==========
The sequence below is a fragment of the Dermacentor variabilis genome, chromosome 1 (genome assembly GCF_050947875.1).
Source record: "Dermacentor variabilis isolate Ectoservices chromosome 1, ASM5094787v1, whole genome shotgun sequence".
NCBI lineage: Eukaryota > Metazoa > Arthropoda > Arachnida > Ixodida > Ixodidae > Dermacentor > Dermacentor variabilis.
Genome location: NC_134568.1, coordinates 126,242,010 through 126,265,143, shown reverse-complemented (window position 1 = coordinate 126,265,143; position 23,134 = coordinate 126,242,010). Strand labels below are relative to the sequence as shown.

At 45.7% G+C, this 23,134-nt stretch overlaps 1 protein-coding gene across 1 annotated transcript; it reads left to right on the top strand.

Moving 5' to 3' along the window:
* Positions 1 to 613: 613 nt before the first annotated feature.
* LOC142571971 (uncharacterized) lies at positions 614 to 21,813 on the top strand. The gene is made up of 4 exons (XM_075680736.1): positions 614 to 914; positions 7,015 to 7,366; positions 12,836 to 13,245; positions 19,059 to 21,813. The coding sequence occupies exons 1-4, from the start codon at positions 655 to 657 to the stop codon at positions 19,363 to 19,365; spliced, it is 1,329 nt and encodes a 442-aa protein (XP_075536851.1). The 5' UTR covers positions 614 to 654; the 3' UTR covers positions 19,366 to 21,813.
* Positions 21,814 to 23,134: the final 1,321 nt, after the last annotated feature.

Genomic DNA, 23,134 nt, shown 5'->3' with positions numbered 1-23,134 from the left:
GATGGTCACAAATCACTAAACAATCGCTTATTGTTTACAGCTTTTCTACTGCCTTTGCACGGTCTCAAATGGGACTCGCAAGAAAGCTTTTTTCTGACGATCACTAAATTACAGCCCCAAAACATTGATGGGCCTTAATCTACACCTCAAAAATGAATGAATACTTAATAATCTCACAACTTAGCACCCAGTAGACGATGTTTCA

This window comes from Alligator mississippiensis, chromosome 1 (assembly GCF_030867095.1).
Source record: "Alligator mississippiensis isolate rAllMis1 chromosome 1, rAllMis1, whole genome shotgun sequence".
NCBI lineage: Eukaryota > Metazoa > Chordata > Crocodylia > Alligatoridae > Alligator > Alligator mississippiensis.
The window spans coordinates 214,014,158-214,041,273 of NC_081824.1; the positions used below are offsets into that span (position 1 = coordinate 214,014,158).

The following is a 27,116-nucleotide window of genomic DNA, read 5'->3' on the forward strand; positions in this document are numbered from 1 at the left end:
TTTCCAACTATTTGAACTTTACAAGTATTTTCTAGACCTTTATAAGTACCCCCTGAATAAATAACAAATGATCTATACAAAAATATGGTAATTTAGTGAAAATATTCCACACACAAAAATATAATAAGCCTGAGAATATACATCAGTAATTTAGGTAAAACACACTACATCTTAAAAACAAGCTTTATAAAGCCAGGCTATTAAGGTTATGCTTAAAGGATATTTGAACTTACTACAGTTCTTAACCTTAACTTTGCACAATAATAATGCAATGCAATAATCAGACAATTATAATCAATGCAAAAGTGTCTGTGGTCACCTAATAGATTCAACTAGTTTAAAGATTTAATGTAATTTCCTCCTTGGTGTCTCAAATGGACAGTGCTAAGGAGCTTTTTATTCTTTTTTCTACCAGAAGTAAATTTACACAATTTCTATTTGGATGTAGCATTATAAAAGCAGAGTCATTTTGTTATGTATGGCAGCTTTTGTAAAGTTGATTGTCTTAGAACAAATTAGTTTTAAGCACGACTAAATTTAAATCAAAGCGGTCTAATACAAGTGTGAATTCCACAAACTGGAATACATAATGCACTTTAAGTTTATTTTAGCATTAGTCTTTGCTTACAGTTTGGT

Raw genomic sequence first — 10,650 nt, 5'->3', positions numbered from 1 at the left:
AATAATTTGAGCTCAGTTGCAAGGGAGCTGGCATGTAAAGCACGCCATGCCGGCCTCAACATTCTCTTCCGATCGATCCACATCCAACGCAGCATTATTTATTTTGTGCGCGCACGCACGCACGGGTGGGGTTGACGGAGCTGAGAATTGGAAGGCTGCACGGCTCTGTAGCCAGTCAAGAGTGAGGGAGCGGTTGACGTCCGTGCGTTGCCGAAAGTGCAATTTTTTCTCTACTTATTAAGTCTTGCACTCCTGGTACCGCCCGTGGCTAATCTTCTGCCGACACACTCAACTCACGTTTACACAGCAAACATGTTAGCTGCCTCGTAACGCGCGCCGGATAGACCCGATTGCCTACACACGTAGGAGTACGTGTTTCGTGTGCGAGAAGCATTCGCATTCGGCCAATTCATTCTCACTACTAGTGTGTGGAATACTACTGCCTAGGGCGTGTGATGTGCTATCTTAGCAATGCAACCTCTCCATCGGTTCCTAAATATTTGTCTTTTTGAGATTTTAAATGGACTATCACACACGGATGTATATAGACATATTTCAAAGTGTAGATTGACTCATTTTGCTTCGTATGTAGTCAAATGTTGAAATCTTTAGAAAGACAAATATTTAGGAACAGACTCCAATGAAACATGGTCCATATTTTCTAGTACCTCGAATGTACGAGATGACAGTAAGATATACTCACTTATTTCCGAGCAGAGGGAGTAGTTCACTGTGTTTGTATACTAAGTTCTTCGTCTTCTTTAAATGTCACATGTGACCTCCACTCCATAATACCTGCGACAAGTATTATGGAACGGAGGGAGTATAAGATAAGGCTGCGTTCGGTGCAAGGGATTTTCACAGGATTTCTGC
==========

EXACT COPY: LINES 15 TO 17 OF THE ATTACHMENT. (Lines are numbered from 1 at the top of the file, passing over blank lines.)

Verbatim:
The window spans coordinates 214,014,158-214,041,273 of NC_081824.1; the positions used below are offsets into that span (position 1 = coordinate 214,014,158).

The following is a 27,116-nucleotide window of genomic DNA, read 5'->3' on the forward strand; positions in this document are numbered from 1 at the left end:
TTTCCAACTATTTGAACTTTACAAGTATTTTCTAGACCTTTATAAGTACCCCCTGAATAAATAACAAATGATCTATACAAAAATATGGTAATTTAGTGAAAATATTCCACACACAAAAATATAATAAGCCTGAGAATATACATCAGTAATTTAGGTAAAACACACTACATCTTAAAAACAAGCTTTATAAAGCCAGGCTATTAAGGTTATGCTTAAAGGATATTTGAACTTACTACAGTTCTTAACCTTAACTTTGCACAATAATAATGCAATGCAATAATCAGACAATTATAATCAATGCAAAAGTGTCTGTGGTCACCTAATAGATTCAACTAGTTTAAAGATTTAATGTAATTTCCTCCTTGGTGTCTCAAATGGACAGTGCTAAGGAGCTTTTTATTCTTTTTTCTACCAGAAGTAAATTTACACAATTTCTATTTGGATGTAGCATTATAAAAGCAGAGTCATTTTGTTATGTATGGCAGCTTTTGTAAAGTTGATTGTCTTAGAACAAATTAGTTTTAAGCACGACTAAATTTAAATCAAAGCGGTCTAATACAAGTGTGAATTCCACAAACTGGAATACATAATGCACTTTAAGTTTATTTTAGCATTAGTCTTTGCTTACAGTTTGGT